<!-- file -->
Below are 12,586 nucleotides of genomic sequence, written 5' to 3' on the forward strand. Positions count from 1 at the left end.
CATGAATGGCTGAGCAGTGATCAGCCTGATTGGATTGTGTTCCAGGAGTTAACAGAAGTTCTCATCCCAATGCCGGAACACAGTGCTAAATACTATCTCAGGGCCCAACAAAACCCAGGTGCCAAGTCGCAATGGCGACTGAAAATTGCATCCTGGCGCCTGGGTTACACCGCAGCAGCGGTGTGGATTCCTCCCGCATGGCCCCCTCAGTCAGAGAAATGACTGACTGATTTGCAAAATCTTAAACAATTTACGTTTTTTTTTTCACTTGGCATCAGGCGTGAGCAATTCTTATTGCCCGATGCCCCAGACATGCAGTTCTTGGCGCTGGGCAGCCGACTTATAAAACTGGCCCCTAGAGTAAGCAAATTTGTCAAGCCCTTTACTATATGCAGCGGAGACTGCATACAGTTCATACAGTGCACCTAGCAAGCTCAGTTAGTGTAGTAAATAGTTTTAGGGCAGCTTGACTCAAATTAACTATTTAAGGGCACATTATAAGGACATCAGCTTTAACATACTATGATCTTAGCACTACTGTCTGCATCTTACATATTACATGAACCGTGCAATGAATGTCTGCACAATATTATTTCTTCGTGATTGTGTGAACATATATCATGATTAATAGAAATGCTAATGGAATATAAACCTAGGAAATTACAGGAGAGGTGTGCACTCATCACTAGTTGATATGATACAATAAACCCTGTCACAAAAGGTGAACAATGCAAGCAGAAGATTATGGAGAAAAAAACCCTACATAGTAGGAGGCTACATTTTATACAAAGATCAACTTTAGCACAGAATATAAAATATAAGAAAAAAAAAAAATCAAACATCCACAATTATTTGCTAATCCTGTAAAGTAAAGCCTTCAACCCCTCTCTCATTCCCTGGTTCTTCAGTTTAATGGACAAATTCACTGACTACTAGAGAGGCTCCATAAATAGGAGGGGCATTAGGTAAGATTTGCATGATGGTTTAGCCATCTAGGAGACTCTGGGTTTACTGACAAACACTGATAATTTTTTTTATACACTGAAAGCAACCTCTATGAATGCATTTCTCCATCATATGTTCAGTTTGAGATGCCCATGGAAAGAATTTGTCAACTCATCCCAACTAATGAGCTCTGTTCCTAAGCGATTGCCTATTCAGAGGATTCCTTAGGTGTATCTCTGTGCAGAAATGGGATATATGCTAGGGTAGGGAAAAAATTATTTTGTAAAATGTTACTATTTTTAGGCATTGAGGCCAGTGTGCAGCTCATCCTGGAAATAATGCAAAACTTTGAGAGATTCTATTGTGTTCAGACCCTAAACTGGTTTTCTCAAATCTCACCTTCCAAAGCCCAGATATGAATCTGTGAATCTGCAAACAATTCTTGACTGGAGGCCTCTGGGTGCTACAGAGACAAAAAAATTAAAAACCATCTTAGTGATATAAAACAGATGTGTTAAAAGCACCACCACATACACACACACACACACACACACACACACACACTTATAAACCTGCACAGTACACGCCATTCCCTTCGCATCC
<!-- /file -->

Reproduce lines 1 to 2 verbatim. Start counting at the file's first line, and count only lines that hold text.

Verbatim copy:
Below are 12,586 nucleotides of genomic sequence, written 5' to 3' on the forward strand. Positions count from 1 at the left end.
CATGAATGGCTGAGCAGTGATCAGCCTGATTGGATTGTGTTCCAGGAGTTAACAGAAGTTCTCATCCCAATGCCGGAACACAGTGCTAAATACTATCTCAGGGCCCAACAAAACCCAGGTGCCAAGTCGCAATGGCGACTGAAAATTGCATCCTGGCGCCTGGGTTACACCGCAGCAGCGGTGTGGATTCCTCCCGCATGGCCCCCTCAGTCAGAGAAATGACTGACTGATTTGCAAAATCTTAAACAATTTACGTTTTTTTTTTCACTTGGCATCAGGCGTGAGCAATTCTTATTGCCCGATGCCCCAGACATGCAGTTCTTGGCGCTGGGCAGCCGACTTATAAAACTGGCCCCTAGAGTAAGCAAATTTGTCAAGCCCTTTACTATATGCAGCGGAGACTGCATACAGTTCATACAGTGCACCTAGCAAGCTCAGTTAGTGTAGTAAATAGTTTTAGGGCAGCTTGACTCAAATTAACTATTTAAGGGCACATTATAAGGACATCAGCTTTAACATACTATGATCTTAGCACTACTGTCTGCATCTTACATATTACATGAACCGTGCAATGAATGTCTGCACAATATTATTTCTTCGTGATTGTGTGAACATATATCATGATTAATAGAAATGCTAATGGAATATAAACCTAGGAAATTACAGGAGAGGTGTGCACTCATCACTAGTTGATATGATACAATAAACCCTGTCACAAAAGGTGAACAATGCAAGCAGAAGATTATGGAGAAAAAAACCCTACATAGTAGGAGGCTACATTTTATACAAAGATCAACTTTAGCACAGAATATAAAATATAAGAAAAAAAAAAAATCAAACATCCACAATTATTTGCTAATCCTGTAAAGTAAAGCCTTCAACCCCTCTCTCATTCCCTGGTTCTTCAGTTTAATGGACAAATTCACTGACTACTAGAGAGGCTCCATAAATAGGAGGGGCATTAGGTAAGATTTGCATGATGGTTTAGCCATCTAGGAGACTCTGGGTTTACTGACAAACACTGATAATTTTTTTTATACACTGAAAGCAACCTCTATGAATGCATTTCTCCATCATATGTTCAGTTTGAGATGCCCATGGAAAGAATTTGTCAACTCATCCCAACTAATGAGCTCTGTTCCTAAGCGATTGCCTATTCAGAGGATTCCTTAGGTGTATCTCTGTGCAGAAATGGGATATATGCTAGGGTAGGGAAAAAATTATTTTGTAAAATGTTACTATTTTTAGGCATTGAGGCCAGTGTGCAGCTCATCCTGGAAATAATGCAAAACTTTGAGAGATTCTATTGTGTTCAGACCCTAAACTGGTTTTCTCAAATCTCACCTTCCAAAGCCCAGATATGAATCTGTGAATCTGCAAACAATTCTTGACTGGAGGCCTCTGGGTGCTACAGAGACAAAAAAATTAAAAACCATCTTAGTGATATAAAACAGATGTGTTAAAAGCACCACCACATACACACACACACACACACACACACACACACACTTATAAACCTGCACAGTACACGCCATTCCCTTCGCATCC